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Daimler to step up pace on shift to electric mobility

Daimler has said it will accelerate its work on shifting to electric mobility as it revealed better-than-expected results for 2020.

Mercedes-Benz EQV
Mercedes-Benz Vans will expand its electric portfolio this year

Speaking today (31 March) at the company’s virtual regular Annual Meeting, Ola Källenius, chairman of the Board of Management of Daimler AG and of Mercedes-Benz AG, said Daimler has the broadest electric range in the automotive industry – from city cars to heavy-duty truck – but wants to expand its work further.

Daimler’s Ambition2039 plans were revealed in 2019 and set out that it was targeting a completely carbon-neutral new car fleet by 2039 and seeking for plug-in hybrids or all-electric vehicles to make up more than 50% of passenger car unit sales by 2030.

Källenius commented: “We want to accelerate the electrification of our product portfolio. Almost two years ago, we presented our Ambition2039. We want a CO2-neutral fleet of new cars. It’s our goal to reach this target sooner.”

However, details of the new targets have not been set out yet.

This year will see Mercedes-Benz Cars significantly expand its offering of fully electric vehicles, including the EQA electric crossover, followed by the EQS luxury saloon due to be revealed in April. The EQB SUV will also arrive this year along with the EQE executive saloon.

Mercedes-Benz Vans will also gain new electric vehicles: before the end of the year concepts for an electrified version of the Citan and the renamed T-Class passenger-carrying variants will be presented.

Daimler is the latest OEM to ramp up its electric targets; Ford announced last month that its passenger vehicle range is to go all-electric in Europe by 2030, while Jaguar has said it will become an all-electric luxury brand from 2025 and Land Rover is projecting to go all-electric from 2036. And Volvo is to become a fully electric car company by 2030 and move all sales online as it looks to future-proof its business.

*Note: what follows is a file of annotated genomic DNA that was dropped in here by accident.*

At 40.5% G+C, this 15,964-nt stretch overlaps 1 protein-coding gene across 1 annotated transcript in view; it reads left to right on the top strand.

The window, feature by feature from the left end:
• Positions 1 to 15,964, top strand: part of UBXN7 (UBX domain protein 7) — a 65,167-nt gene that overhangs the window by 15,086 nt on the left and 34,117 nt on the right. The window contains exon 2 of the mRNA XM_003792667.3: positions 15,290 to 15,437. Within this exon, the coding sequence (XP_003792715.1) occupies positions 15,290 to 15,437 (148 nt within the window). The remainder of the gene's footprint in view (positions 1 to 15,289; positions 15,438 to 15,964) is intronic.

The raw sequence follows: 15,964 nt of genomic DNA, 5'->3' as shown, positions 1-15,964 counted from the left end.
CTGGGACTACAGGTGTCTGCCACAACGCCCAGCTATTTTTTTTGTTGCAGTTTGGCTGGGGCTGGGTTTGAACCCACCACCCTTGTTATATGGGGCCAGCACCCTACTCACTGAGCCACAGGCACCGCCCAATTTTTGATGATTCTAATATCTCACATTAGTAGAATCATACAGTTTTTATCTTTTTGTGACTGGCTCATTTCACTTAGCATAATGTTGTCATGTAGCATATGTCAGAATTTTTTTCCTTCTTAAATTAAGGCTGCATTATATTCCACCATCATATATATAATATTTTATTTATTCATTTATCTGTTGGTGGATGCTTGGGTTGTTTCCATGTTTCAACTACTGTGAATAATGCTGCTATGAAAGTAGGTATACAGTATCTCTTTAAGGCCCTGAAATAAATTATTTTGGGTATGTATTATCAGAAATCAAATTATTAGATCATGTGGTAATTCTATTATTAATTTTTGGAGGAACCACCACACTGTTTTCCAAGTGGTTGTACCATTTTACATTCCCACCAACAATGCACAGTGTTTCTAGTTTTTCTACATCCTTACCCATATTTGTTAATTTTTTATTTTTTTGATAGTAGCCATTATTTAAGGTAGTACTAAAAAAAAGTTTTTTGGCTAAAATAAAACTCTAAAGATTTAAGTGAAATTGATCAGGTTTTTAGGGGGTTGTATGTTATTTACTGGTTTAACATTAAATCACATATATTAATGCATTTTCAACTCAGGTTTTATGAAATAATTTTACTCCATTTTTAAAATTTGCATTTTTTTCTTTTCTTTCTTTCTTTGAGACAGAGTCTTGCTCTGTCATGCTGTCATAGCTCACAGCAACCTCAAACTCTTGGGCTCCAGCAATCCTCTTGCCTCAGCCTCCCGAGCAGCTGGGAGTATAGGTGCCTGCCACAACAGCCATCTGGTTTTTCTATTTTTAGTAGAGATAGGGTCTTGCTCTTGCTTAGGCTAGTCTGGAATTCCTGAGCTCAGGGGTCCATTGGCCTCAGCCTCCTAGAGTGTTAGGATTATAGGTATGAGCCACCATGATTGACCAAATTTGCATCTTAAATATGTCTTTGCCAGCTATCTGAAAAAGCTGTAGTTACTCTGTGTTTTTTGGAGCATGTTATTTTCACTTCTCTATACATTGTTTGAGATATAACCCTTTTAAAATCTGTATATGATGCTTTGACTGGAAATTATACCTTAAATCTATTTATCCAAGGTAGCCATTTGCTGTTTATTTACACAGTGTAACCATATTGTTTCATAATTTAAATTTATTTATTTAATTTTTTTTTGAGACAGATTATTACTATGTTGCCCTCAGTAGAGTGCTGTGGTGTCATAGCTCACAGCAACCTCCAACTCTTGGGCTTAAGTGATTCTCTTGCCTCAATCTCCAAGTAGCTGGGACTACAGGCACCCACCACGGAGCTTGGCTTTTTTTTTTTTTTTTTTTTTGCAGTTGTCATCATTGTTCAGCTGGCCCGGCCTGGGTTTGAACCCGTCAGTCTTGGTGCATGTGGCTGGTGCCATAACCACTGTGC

However, Daimler said an efficient public charging infrastructure that expands to keep pace with the electric ramp-up of manufacturers is a prerequisite for the breakthrough of electric mobility.

To meet the European Commission’s CO2 targets, Europe needs three million public charging points by the end of the decade, it added.

“Today, we don’t even have a tenth of this. We need to speed this up. Daimler, as part of the auto industry, will play its part. For example, we will further expand the Ionity charging network. I am convinced: when industry and politics work hand in hand, we move forward together. We should not focus our efforts only on banning the status quo. We should make possible the new, this is key,” said Ola Källenius.

At the annual meeting, Daimler also reaffirmed plans to spin off Daimler Truck and list it on the stock exchange, transferring a significant majority stake to Daimler shareholders, while the existing cars and van business will be renamed as Mercedes-Benz in due course and be positioned as the “world’s pre-eminent luxury car business, committed to leading in electric drive and car software”.

The planned spin-off will come under voting at an Extraordinary Shareholder’s Meeting which is planned to take place in the autumn of 2021.
Daimler also said the 2020 financial year had proved better than expected and that it was confident about the current financial year, despite temporary bottlenecks for semiconductors.

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Written by Natalie Middleton

Natalie has worked as a fleet journalist for nearly 20 years, previously as assistant editor on the former Company Car magazine before joining Fleet World in 2006. Prior to this, she worked on a range of B2B titles, including Insurance Age and Insurance Day.

Natalie edits all the Fleet World websites and newsletters, and loves to hear about any latest industry news.

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